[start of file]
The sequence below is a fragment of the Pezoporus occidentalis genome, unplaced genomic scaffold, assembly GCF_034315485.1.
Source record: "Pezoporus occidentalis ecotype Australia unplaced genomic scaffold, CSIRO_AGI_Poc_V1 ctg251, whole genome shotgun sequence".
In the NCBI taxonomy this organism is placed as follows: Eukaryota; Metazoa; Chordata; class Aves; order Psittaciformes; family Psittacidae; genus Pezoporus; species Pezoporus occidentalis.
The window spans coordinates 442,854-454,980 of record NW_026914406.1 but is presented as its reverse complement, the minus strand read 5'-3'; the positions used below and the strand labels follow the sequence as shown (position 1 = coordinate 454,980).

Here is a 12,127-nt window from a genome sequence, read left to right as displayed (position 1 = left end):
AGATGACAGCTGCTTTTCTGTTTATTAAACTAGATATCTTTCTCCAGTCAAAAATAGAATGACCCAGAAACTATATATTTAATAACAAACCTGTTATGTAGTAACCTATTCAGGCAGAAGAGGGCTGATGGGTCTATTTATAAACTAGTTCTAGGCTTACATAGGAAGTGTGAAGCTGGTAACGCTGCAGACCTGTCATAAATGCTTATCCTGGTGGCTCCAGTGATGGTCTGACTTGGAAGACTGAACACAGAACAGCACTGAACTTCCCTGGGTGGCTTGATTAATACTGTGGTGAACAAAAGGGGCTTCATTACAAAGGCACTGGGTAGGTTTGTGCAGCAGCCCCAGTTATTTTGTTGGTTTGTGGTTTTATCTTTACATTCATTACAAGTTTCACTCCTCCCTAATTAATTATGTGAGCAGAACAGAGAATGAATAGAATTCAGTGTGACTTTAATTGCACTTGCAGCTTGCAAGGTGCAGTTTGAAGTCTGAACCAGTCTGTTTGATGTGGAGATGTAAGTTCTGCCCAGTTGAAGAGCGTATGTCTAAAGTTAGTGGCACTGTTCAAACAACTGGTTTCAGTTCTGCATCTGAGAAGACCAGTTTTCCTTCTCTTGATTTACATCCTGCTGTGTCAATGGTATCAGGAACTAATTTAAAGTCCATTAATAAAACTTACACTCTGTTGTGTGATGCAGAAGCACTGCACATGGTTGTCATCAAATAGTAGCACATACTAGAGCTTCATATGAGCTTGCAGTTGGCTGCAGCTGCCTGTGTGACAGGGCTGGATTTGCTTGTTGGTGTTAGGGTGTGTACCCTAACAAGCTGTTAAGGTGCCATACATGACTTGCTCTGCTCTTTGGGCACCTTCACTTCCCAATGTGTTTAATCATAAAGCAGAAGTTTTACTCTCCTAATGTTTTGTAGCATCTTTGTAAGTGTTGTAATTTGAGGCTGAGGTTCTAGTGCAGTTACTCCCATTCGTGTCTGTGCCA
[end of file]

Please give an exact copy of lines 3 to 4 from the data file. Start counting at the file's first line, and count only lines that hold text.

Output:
In the NCBI taxonomy this organism is placed as follows: Eukaryota; Metazoa; Chordata; class Aves; order Psittaciformes; family Psittacidae; genus Pezoporus; species Pezoporus occidentalis.
The window spans coordinates 442,854-454,980 of record NW_026914406.1 but is presented as its reverse complement, the minus strand read 5'-3'; the positions used below and the strand labels follow the sequence as shown (position 1 = coordinate 454,980).